Superstorm Sandy is still fresh in the minds of the thousands of people it affected some 14 months ago. Families lost everything and were forced to rebuild, many while being denied assistance from their state government. The storm affected photographer Randy Taylor in a very different but still devastating way.
Taylor kept some 30,000 images in file cabinets in a storage unit in an area hit hard by the storm. The contamination caused by flooding meant that he was not allowed access to his unit for weeks. When he was finally allowed in, Taylor found that nearly all of his life's work, financial records, equipment, and personal belongings had been destroyed by water and mold. According to Slate, at times in his career, Taylor was being published around 100 times a month. His website lists previous jobs for Cambridge University, Nissan, Citibank, Microsoft, Continental Airlines, Nikon, Ernst & Young, Toshiba, and many others, but none of them were more important to him than the old photos that his family had given to him as the "de facto genealogical archivist of the family history."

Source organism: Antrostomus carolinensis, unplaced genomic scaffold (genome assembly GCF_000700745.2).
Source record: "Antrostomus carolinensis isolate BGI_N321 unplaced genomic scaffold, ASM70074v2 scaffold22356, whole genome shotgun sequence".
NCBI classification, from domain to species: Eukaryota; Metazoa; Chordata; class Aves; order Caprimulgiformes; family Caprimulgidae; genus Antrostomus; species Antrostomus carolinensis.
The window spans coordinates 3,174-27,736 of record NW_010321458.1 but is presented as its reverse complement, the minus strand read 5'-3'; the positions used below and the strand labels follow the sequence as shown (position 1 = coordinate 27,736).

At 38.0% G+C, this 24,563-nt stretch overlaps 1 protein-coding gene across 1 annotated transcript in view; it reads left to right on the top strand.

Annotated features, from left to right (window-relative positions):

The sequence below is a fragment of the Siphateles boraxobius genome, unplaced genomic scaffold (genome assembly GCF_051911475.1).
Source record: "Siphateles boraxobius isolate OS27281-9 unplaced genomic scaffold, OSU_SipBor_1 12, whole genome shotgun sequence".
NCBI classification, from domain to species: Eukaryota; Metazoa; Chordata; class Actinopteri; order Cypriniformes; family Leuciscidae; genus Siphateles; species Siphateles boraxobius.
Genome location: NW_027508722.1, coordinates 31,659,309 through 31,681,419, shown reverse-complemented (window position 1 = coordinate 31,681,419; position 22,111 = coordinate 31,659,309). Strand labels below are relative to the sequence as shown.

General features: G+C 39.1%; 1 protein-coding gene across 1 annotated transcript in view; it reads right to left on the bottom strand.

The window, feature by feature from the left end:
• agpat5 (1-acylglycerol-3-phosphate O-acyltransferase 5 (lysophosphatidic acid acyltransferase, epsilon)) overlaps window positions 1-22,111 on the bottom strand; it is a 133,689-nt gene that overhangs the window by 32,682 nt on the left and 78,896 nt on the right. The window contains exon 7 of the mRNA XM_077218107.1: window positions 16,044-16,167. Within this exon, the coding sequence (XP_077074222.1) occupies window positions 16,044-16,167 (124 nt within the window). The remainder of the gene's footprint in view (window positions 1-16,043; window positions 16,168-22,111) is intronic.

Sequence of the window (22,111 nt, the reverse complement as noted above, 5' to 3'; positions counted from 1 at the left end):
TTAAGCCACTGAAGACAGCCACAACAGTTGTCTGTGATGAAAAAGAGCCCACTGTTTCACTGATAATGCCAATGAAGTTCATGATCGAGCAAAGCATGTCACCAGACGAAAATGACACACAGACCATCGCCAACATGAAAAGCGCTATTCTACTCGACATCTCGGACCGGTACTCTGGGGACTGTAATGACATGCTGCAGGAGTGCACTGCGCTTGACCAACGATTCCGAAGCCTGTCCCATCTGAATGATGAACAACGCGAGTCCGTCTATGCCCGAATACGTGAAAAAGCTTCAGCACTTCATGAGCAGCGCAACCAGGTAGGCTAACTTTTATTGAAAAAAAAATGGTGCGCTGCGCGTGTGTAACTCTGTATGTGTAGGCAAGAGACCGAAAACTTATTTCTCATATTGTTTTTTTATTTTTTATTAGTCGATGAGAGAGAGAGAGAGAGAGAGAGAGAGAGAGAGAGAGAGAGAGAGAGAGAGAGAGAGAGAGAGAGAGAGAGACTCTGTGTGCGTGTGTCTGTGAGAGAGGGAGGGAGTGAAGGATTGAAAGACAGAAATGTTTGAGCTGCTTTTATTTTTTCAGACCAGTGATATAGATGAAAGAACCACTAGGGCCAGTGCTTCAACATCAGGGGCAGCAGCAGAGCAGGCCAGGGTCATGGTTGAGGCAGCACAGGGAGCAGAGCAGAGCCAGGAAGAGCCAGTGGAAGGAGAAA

The small percentage of photos that Randy Taylor was able to salvage are currently being sold as prints. In a strange twist of fate, the water damage caused the colors and chemicals in the images to create cool and interesting patterns, new works of art born out of destruction. Check out more of the Sandy-assisted works over at Slate.
[via Huffington Post]